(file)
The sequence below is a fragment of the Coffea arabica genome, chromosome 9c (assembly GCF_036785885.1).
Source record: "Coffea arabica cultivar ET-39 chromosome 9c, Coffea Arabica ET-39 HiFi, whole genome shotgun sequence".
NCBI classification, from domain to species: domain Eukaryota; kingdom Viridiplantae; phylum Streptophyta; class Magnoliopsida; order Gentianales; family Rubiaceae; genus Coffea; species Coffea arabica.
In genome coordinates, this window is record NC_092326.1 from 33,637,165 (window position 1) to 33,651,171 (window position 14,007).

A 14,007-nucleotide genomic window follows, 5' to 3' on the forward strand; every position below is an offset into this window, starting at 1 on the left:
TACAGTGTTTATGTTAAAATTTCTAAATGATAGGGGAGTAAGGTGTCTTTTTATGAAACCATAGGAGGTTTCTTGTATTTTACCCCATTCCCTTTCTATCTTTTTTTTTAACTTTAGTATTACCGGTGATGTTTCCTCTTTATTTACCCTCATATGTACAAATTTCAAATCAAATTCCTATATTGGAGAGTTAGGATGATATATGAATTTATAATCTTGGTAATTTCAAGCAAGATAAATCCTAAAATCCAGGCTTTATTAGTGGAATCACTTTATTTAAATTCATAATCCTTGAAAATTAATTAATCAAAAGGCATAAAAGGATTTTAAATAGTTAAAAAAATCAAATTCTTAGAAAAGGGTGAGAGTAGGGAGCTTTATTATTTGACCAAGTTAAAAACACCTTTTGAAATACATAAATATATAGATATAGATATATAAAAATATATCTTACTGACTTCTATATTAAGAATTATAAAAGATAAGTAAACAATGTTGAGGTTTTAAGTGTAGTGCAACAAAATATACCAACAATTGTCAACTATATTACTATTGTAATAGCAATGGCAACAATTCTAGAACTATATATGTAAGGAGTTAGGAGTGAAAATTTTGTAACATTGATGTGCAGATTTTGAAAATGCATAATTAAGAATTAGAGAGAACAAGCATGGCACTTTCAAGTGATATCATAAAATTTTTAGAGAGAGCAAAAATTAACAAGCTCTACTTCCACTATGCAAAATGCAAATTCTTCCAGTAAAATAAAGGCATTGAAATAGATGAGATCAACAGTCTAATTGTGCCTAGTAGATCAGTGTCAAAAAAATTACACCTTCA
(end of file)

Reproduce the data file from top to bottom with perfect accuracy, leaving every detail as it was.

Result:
The sequence below is a fragment of the Coffea arabica genome, chromosome 9c (assembly GCF_036785885.1).
Source record: "Coffea arabica cultivar ET-39 chromosome 9c, Coffea Arabica ET-39 HiFi, whole genome shotgun sequence".
NCBI classification, from domain to species: domain Eukaryota; kingdom Viridiplantae; phylum Streptophyta; class Magnoliopsida; order Gentianales; family Rubiaceae; genus Coffea; species Coffea arabica.
In genome coordinates, this window is record NC_092326.1 from 33,637,165 (window position 1) to 33,651,171 (window position 14,007).

A 14,007-nucleotide genomic window follows, 5' to 3' on the forward strand; every position below is an offset into this window, starting at 1 on the left:
TACAGTGTTTATGTTAAAATTTCTAAATGATAGGGGAGTAAGGTGTCTTTTTATGAAACCATAGGAGGTTTCTTGTATTTTACCCCATTCCCTTTCTATCTTTTTTTTTAACTTTAGTATTACCGGTGATGTTTCCTCTTTATTTACCCTCATATGTACAAATTTCAAATCAAATTCCTATATTGGAGAGTTAGGATGATATATGAATTTATAATCTTGGTAATTTCAAGCAAGATAAATCCTAAAATCCAGGCTTTATTAGTGGAATCACTTTATTTAAATTCATAATCCTTGAAAATTAATTAATCAAAAGGCATAAAAGGATTTTAAATAGTTAAAAAAATCAAATTCTTAGAAAAGGGTGAGAGTAGGGAGCTTTATTATTTGACCAAGTTAAAAACACCTTTTGAAATACATAAATATATAGATATAGATATATAAAAATATATCTTACTGACTTCTATATTAAGAATTATAAAAGATAAGTAAACAATGTTGAGGTTTTAAGTGTAGTGCAACAAAATATACCAACAATTGTCAACTATATTACTATTGTAATAGCAATGGCAACAATTCTAGAACTATATATGTAAGGAGTTAGGAGTGAAAATTTTGTAACATTGATGTGCAGATTTTGAAAATGCATAATTAAGAATTAGAGAGAACAAGCATGGCACTTTCAAGTGATATCATAAAATTTTTAGAGAGAGCAAAAATTAACAAGCTCTACTTCCACTATGCAAAATGCAAATTCTTCCAGTAAAATAAAGGCATTGAAATAGATGAGATCAACAGTCTAATTGTGCCTAGTAGATCAGTGTCAAAAAAATTACACCTTCA